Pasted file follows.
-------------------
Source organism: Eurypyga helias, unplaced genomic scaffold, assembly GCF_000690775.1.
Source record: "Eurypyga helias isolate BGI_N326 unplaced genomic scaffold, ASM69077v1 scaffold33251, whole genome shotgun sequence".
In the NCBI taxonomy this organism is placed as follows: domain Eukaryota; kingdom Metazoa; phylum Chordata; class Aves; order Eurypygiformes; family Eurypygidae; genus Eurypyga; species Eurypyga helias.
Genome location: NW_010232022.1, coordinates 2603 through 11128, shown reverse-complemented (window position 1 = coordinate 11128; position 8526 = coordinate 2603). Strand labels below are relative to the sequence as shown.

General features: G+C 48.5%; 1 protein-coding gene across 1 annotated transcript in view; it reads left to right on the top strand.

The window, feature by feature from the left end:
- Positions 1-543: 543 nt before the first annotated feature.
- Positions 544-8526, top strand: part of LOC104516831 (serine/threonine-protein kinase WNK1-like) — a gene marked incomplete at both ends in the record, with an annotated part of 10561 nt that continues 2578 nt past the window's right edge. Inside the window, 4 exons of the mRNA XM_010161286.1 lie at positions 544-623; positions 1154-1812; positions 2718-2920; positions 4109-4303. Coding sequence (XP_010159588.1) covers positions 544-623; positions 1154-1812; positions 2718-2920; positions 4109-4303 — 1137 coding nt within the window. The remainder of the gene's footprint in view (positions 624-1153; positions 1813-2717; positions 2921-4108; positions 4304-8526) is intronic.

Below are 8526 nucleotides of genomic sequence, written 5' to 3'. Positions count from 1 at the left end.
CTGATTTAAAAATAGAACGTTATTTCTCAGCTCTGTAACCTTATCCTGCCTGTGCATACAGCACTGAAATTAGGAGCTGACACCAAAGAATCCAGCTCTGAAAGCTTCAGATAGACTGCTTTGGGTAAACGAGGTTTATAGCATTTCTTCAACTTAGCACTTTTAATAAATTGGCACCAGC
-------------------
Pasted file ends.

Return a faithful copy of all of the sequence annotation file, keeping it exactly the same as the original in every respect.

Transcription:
Source organism: Eurypyga helias, unplaced genomic scaffold, assembly GCF_000690775.1.
Source record: "Eurypyga helias isolate BGI_N326 unplaced genomic scaffold, ASM69077v1 scaffold33251, whole genome shotgun sequence".
In the NCBI taxonomy this organism is placed as follows: domain Eukaryota; kingdom Metazoa; phylum Chordata; class Aves; order Eurypygiformes; family Eurypygidae; genus Eurypyga; species Eurypyga helias.
Genome location: NW_010232022.1, coordinates 2603 through 11128, shown reverse-complemented (window position 1 = coordinate 11128; position 8526 = coordinate 2603). Strand labels below are relative to the sequence as shown.

General features: G+C 48.5%; 1 protein-coding gene across 1 annotated transcript in view; it reads left to right on the top strand.

The window, feature by feature from the left end:
- Positions 1-543: 543 nt before the first annotated feature.
- Positions 544-8526, top strand: part of LOC104516831 (serine/threonine-protein kinase WNK1-like) — a gene marked incomplete at both ends in the record, with an annotated part of 10561 nt that continues 2578 nt past the window's right edge. Inside the window, 4 exons of the mRNA XM_010161286.1 lie at positions 544-623; positions 1154-1812; positions 2718-2920; positions 4109-4303. Coding sequence (XP_010159588.1) covers positions 544-623; positions 1154-1812; positions 2718-2920; positions 4109-4303 — 1137 coding nt within the window. The remainder of the gene's footprint in view (positions 624-1153; positions 1813-2717; positions 2921-4108; positions 4304-8526) is intronic.

Below are 8526 nucleotides of genomic sequence, written 5' to 3'. Positions count from 1 at the left end.
CTGATTTAAAAATAGAACGTTATTTCTCAGCTCTGTAACCTTATCCTGCCTGTGCATACAGCACTGAAATTAGGAGCTGACACCAAAGAATCCAGCTCTGAAAGCTTCAGATAGACTGCTTTGGGTAAACGAGGTTTATAGCATTTCTTCAACTTAGCACTTTTAATAAATTGGCACCAGC